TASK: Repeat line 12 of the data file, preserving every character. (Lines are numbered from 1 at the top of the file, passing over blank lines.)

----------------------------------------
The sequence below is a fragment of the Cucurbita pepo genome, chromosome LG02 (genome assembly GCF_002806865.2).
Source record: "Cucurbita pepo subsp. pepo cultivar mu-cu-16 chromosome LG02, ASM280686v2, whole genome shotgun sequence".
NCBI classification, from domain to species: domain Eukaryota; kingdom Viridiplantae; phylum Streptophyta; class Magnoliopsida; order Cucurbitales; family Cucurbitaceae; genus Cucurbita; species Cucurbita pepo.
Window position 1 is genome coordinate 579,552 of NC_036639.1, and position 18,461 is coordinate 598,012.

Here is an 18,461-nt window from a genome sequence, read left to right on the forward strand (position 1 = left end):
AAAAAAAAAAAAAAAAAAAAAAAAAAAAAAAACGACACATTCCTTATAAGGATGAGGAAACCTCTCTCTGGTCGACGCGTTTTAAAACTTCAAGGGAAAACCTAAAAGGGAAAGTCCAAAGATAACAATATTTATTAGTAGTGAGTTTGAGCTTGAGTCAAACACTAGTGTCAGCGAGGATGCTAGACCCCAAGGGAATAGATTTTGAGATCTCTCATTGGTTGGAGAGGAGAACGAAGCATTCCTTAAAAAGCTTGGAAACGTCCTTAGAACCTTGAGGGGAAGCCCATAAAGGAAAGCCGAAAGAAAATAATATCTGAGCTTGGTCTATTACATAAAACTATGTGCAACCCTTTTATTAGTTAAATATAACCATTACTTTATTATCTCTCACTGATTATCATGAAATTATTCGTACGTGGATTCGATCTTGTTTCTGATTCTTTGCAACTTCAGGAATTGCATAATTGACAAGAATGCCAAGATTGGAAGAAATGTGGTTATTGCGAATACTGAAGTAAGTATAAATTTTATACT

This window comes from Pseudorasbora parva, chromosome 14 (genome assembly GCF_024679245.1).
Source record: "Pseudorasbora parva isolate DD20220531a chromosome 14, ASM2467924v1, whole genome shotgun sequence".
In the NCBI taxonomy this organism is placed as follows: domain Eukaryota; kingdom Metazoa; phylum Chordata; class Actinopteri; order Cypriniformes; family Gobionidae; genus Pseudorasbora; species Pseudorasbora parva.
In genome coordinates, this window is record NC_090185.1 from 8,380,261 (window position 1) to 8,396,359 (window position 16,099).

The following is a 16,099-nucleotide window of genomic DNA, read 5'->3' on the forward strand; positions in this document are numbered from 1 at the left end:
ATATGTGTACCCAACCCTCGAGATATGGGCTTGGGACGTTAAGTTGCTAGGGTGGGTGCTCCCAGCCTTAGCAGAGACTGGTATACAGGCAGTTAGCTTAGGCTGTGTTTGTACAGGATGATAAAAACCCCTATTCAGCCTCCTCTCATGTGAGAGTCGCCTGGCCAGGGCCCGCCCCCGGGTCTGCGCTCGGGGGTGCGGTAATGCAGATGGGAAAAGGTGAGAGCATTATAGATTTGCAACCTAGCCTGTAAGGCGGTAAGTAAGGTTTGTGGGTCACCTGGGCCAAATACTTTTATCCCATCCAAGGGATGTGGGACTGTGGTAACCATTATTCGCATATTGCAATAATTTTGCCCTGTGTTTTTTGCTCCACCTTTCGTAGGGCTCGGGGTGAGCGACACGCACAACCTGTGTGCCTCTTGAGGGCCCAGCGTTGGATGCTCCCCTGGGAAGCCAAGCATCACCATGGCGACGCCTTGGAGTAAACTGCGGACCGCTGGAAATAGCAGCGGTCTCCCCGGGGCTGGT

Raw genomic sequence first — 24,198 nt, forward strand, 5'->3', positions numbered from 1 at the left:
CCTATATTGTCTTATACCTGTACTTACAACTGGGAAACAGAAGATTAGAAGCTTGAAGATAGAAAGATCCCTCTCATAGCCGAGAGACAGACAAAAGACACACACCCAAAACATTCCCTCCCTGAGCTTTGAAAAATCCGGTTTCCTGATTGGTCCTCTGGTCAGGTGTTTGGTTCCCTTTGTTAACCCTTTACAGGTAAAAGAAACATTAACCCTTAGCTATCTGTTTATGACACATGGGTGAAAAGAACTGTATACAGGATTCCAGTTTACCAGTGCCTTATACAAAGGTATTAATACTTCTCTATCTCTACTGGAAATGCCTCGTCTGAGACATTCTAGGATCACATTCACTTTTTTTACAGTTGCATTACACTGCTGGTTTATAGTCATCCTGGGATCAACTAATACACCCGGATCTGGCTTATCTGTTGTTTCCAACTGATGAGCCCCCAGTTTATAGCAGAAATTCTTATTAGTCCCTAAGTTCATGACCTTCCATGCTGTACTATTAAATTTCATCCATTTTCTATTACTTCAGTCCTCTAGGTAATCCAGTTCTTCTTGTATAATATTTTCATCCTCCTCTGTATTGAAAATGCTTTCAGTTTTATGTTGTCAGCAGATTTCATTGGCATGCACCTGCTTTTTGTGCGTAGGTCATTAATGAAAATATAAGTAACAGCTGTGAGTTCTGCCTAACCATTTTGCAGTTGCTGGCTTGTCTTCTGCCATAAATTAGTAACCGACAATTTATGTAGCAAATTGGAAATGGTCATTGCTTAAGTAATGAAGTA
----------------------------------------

ATATGTGTACCCAACCCTCGAGATATGGGCTTGGGACGTTAAGTTGCTAGGGTGGGTGCTCCCAGCCTTAGCAGAGACTGGTATACAGGCAGTTAGCTTAGGCTGTGTTTGTACAGGATGATAAAAACCCCTATTCAGCCTCCTCTCATGTGAGAGTCGCCTGGCCAGGGCCCGCCCCCGGGTCTGCGCTCGGGGGTGCGGTAATGCAGATGGGAAAAGGTGAGAGCATTATAGATTTGCAACCTAGCCTGTAAGGCGGTAAGTAAGGTTTGTGGGTCACCTGGGCCAAATACTTTTATCCCATCCAAGGGATGTGGGACTGTGGTAACCATTATTCGCATATTGCAATAATTTTGCCCTGTGTTTTTTGCTCCACCTTTCGTAGGGCTCGGGGTGAGCGACACGCACAACCTGTGTGCCTCTTGAGGGCCCAGCGTTGGATGCTCCCCTGGGAAGCCAAGCATCACCATGGCGACGCCTTGGAGTAAACTGCGGACCGCTGGAAATAGCAGCGGTCTCCCCGGGGCTGGT